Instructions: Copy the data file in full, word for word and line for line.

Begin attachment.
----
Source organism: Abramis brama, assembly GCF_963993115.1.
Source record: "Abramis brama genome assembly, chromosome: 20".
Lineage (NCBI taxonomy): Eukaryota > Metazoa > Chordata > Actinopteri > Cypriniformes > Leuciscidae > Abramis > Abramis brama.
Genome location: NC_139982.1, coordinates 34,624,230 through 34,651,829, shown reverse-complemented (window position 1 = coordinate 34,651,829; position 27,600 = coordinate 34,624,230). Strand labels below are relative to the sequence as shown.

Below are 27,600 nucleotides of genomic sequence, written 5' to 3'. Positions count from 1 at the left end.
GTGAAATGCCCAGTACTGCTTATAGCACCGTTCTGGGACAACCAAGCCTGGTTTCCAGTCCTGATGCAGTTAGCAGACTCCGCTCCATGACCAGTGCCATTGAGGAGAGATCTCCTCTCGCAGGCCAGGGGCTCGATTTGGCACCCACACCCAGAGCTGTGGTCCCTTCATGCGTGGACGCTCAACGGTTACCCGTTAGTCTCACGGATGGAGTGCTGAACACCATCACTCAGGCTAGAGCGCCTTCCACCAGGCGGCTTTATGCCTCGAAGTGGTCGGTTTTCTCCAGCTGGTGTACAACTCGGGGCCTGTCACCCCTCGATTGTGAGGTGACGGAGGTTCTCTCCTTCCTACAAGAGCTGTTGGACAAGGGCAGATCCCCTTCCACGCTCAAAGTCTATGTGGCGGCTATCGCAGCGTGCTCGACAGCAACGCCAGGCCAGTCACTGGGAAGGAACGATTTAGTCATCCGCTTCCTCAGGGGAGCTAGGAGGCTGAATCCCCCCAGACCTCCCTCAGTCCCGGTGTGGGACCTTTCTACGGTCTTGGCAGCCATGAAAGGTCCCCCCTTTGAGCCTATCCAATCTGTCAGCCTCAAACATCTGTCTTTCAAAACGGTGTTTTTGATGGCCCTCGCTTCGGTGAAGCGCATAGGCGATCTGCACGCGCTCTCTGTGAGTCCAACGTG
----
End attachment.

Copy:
Source organism: Abramis brama, assembly GCF_963993115.1.
Source record: "Abramis brama genome assembly, chromosome: 20".
Lineage (NCBI taxonomy): Eukaryota > Metazoa > Chordata > Actinopteri > Cypriniformes > Leuciscidae > Abramis > Abramis brama.
Genome location: NC_139982.1, coordinates 34,624,230 through 34,651,829, shown reverse-complemented (window position 1 = coordinate 34,651,829; position 27,600 = coordinate 34,624,230). Strand labels below are relative to the sequence as shown.

Below are 27,600 nucleotides of genomic sequence, written 5' to 3'. Positions count from 1 at the left end.
GTGAAATGCCCAGTACTGCTTATAGCACCGTTCTGGGACAACCAAGCCTGGTTTCCAGTCCTGATGCAGTTAGCAGACTCCGCTCCATGACCAGTGCCATTGAGGAGAGATCTCCTCTCGCAGGCCAGGGGCTCGATTTGGCACCCACACCCAGAGCTGTGGTCCCTTCATGCGTGGACGCTCAACGGTTACCCGTTAGTCTCACGGATGGAGTGCTGAACACCATCACTCAGGCTAGAGCGCCTTCCACCAGGCGGCTTTATGCCTCGAAGTGGTCGGTTTTCTCCAGCTGGTGTACAACTCGGGGCCTGTCACCCCTCGATTGTGAGGTGACGGAGGTTCTCTCCTTCCTACAAGAGCTGTTGGACAAGGGCAGATCCCCTTCCACGCTCAAAGTCTATGTGGCGGCTATCGCAGCGTGCTCGACAGCAACGCCAGGCCAGTCACTGGGAAGGAACGATTTAGTCATCCGCTTCCTCAGGGGAGCTAGGAGGCTGAATCCCCCCAGACCTCCCTCAGTCCCGGTGTGGGACCTTTCTACGGTCTTGGCAGCCATGAAAGGTCCCCCCTTTGAGCCTATCCAATCTGTCAGCCTCAAACATCTGTCTTTCAAAACGGTGTTTTTGATGGCCCTCGCTTCGGTGAAGCGCATAGGCGATCTGCACGCGCTCTCTGTGAGTCCAACGTG